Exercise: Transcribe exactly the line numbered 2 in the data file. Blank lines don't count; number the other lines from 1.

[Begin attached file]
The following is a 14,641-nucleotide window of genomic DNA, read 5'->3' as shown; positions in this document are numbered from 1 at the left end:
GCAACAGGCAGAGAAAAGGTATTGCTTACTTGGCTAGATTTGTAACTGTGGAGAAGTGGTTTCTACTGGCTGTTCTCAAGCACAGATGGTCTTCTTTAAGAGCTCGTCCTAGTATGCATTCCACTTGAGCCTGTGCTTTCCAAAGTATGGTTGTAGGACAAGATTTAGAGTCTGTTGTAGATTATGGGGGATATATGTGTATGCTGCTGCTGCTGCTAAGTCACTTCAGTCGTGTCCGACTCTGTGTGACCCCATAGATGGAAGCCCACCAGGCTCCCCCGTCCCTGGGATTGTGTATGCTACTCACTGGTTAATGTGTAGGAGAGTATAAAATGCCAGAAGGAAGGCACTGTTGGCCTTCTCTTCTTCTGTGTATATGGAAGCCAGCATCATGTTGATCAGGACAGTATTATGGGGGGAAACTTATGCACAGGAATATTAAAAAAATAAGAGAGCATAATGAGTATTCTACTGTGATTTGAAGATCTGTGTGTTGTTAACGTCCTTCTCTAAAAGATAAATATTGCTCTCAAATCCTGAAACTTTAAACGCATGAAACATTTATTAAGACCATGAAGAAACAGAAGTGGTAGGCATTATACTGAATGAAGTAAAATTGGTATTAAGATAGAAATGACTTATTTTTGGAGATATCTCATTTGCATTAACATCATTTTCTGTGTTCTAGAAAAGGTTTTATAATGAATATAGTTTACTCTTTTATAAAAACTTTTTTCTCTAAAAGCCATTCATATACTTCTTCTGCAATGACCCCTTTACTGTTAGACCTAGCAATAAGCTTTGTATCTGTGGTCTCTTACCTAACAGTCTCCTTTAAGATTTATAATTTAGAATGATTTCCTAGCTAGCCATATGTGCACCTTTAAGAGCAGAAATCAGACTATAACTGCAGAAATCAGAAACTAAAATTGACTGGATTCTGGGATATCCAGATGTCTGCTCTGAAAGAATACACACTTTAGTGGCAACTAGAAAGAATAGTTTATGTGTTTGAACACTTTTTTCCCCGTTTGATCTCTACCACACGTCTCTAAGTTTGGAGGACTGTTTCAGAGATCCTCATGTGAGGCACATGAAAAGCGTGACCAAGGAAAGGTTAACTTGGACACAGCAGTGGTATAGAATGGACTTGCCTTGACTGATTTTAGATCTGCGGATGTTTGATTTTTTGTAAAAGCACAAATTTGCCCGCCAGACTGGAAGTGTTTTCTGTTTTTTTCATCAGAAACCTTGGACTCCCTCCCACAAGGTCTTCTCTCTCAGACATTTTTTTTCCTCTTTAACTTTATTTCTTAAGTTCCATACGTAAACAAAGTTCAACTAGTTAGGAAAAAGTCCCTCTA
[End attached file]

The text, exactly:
GCAACAGGCAGAGAAAAGGTATTGCTTACTTGGCTAGATTTGTAACTGTGGAGAAGTGGTTTCTACTGGCTGTTCTCAAGCACAGATGGTCTTCTTTAAGAGCTCGTCCTAGTATGCATTCCACTTGAGCCTGTGCTTTCCAAAGTATGGTTGTAGGACAAGATTTAGAGTCTGTTGTAGATTATGGGGGATATATGTGTATGCTGCTGCTGCTGCTAAGTCACTTCAGTCGTGTCCGACTCTGTGTGACCCCATAGATGGAAGCCCACCAGGCTCCCCCGTCCCTGGGATTGTGTATGCTACTCACTGGTTAATGTGTAGGAGAGTATAAAATGCCAGAAGGAAGGCACTGTTGGCCTTCTCTTCTTCTGTGTATATGGAAGCCAGCATCATGTTGATCAGGACAGTATTATGGGGGGAAACTTATGCACAGGAATATTAAAAAAATAAGAGAGCATAATGAGTATTCTACTGTGATTTGAAGATCTGTGTGTTGTTAACGTCCTTCTCTAAAAGATAAATATTGCTCTCAAATCCTGAAACTTTAAACGCATGAAACATTTATTAAGACCATGAAGAAACAGAAGTGGTAGGCATTATACTGAATGAAGTAAAATTGGTATTAAGATAGAAATGACTTATTTTTGGAGATATCTCATTTGCATTAACATCATTTTCTGTGTTCTAGAAAAGGTTTTATAATGAATATAGTTTACTCTTTTATAAAAACTTTTTTCTCTAAAAGCCATTCATATACTTCTTCTGCAATGACCCCTTTACTGTTAGACCTAGCAATAAGCTTTGTATCTGTGGTCTCTTACCTAACAGTCTCCTTTAAGATTTATAATTTAGAATGATTTCCTAGCTAGCCATATGTGCACCTTTAAGAGCAGAAATCAGACTATAACTGCAGAAATCAGAAACTAAAATTGACTGGATTCTGGGATATCCAGATGTCTGCTCTGAAAGAATACACACTTTAGTGGCAACTAGAAAGAATAGTTTATGTGTTTGAACACTTTTTTCCCCGTTTGATCTCTACCACACGTCTCTAAGTTTGGAGGACTGTTTCAGAGATCCTCATGTGAGGCACATGAAAAGCGTGACCAAGGAAAGGTTAACTTGGACACAGCAGTGGTATAGAATGGACTTGCCTTGACTGATTTTAGATCTGCGGATGTTTGATTTTTTGTAAAAGCACAAATTTGCCCGCCAGACTGGAAGTGTTTTCTGTTTTTTTCATCAGAAACCTTGGACTCCCTCCCACAAGGTCTTCTCTCTCAGACATTTTTTTTCCTCTTTAACTTTATTTCTTAAGTTCCATACGTAAACAAAGTTCAACTAGTTAGGAAAAAGTCCCTCTA